Many green building practices are fairly routine now across the country, but some companies and nonprofits have gone far beyond the standards to reduce the environmental impact. Could this become the new normal?
Image source: Flickr CC user bobarcpics
A few years ago, companies would issue news releases when they installed energy-saving lights and appliances, loaded solar panels on the roof, or recycled the lumber and carpeting left over on job sites. Environmentally friendly building practices are now routine, and in California, they are required.
Across the country, it is becoming more newsworthy when a company fails to adopt some “green” building techniques than when they do. In California, implementing eco-friendly building practices has been a non-issue since 2011 when the state adopted the nation’s first statewide building code. Among other things, that act required developers to take steps to reduce the amount of water used in construction, to recycle construction waste, and to install energy-saving systems and appliances.
Nationwide, the U.S. Green Building Council’s LEED (Leadership in Energy and Environmental Design) remains the standard for new construction. While the standards have been recently updated, LEED remains a points-based system, and a company can shoot for one of four levels of certification. But the new normal means that these days, not only are companies frequently meeting the highest LEED certification level–they are exceeding it.
Some Green Buildings Have Gone Beyond LEED
Some companies and non-profits are now aiming for “net zero” use of water, waste and materials. They are attempting to create buildings that waste virtually nothing and produce more energy than they use. The Bullitt Center in Seattle has been called the greenest building in the world. That is up for debate, but the building does push green practices to the extreme. The 50,000-square foot, six-story building collects rainwater on its roof that is filtered down into a 58,000-gallon storage tank in the basement. A solar array on the roof — which resembles a giant paper airplane overhanging the street – generates enough energy for the building. Tenants are given energy budgets and have to pay for overages, as the building is designed to produce all the electricity used in the building.
Other projects have also gone beyond the norm without breaking the bank. In San Francisco, the 19-story One Bush Street obtained LEED’s highest certification level with a less-than-$100,000 investment. In the 1990s, the owners removed asbestos and aggressively recycled and composted waste materials, a move that has saved a reported $25,000 annually. The building uses nearly 80 percent less water than the surrounding buildings. Much of the savings were achieved when the building’s staff began to water the plants manually rather by using an automatic irrigation system. Also, a yearly average of $75,000 was saved on 11 energy improvements to the HVAC, electrical, and lighting systems.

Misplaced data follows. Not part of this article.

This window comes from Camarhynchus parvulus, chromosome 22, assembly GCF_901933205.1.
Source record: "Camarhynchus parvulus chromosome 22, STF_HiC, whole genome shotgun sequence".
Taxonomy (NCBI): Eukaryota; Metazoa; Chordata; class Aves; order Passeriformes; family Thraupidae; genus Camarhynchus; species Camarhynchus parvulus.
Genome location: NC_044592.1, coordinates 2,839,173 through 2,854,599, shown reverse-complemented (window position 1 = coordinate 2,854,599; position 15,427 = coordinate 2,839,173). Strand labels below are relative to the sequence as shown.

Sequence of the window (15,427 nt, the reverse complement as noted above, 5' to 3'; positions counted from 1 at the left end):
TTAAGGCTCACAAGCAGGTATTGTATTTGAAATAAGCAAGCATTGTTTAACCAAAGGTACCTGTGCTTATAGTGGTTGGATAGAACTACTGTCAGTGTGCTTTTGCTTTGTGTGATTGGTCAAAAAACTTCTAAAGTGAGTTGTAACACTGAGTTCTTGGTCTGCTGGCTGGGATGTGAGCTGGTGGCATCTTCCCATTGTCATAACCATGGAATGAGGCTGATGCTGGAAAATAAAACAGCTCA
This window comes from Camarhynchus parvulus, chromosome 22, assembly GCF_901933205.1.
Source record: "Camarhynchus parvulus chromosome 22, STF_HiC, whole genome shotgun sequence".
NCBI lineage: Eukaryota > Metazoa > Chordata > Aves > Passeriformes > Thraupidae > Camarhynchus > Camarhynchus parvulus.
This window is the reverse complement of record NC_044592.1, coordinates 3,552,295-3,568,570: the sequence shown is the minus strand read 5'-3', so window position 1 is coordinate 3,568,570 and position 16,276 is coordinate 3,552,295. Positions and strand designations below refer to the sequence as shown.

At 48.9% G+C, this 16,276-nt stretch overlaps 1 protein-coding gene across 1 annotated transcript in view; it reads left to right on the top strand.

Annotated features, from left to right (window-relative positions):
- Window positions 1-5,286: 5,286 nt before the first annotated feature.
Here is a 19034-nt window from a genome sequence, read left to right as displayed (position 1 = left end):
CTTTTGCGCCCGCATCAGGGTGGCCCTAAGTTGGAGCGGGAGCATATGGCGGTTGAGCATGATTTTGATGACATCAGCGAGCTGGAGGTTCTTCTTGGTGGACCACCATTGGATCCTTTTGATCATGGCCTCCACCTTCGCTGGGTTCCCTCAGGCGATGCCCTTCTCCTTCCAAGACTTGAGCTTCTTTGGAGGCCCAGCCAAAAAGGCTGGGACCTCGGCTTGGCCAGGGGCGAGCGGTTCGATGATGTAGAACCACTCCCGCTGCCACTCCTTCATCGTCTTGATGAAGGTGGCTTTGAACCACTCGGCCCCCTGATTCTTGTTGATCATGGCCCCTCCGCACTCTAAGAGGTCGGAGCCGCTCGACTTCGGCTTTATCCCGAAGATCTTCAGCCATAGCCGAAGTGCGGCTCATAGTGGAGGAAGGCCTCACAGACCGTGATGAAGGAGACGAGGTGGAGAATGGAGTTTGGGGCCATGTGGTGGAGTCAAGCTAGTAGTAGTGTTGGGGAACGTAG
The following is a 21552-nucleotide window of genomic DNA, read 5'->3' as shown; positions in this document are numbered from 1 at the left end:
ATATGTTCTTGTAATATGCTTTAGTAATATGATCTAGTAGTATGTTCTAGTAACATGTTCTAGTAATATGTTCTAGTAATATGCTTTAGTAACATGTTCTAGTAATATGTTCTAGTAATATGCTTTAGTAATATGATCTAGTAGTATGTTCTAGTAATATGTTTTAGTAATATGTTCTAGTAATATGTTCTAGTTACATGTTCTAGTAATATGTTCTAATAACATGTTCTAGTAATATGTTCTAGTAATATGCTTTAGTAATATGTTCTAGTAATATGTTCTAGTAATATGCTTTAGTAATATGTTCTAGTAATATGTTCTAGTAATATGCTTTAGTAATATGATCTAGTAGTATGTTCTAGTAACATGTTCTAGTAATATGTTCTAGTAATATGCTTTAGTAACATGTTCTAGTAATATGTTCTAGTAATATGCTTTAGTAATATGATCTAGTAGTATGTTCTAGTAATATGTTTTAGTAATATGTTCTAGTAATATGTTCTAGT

In Cincinnati, another company installed a 3,500-foot pellet stove on the second story of their building, further implementing a hand-washing station over the toilets so the water could be reused in the toilet bowl. This building also made a habit of composting its scrap wood and shipping any carpet scraps to a recycler in Seattle. The building also clipped off the ends of old aluminum blinds to fit them onto new windows. For this project, energy-saving features have cut costs by an estimated 25 percent.
Green Buildings Can Provide a Glimpse of the Future
Companies have also moved into buildings as tenants, making changes in the rest of the building that exceed expectations. In Atlanta, the design firm Cooper Carry took over two floors of a 50-story downtown skyscraper. In an effort to save energy, the lights automatically turn off when natural light fills the room–that move alone saved an estimated 35 percent on lighting costs.
When developers go beyond the existing standards, they reveal the way of the future, and that future shouldn’t intimidate anyone. The foundation that owns the Bullitt Center admits that the building was more expensive to build (roughly 23 cents more per square foot). They also conceded that it would have been more profitable to construct the building to code, and then flip it to a real estate investment trust. However, once fully leased, the building will turn a profit, and it has been designed to last for the next 250 years. So, this building — on the far extreme side of green commercial construction — can be profitable now, and stands to be profitable for decades.
Green features present intriguing opportunities for developers. As we have seen, some companies are saving tens of thousands of dollars each year on energy costs. These improvements may also ultimately make the building more valuable and marketable.
If your company is considering a new construction project that incorporates green building practices or wants to make environmental improvements to your existing building, you don’t have to go it alone. You can get a thorough analysis of the costs and benefits from a consultant whose community values align with your own. Contact DCG Real Estate today to learn more.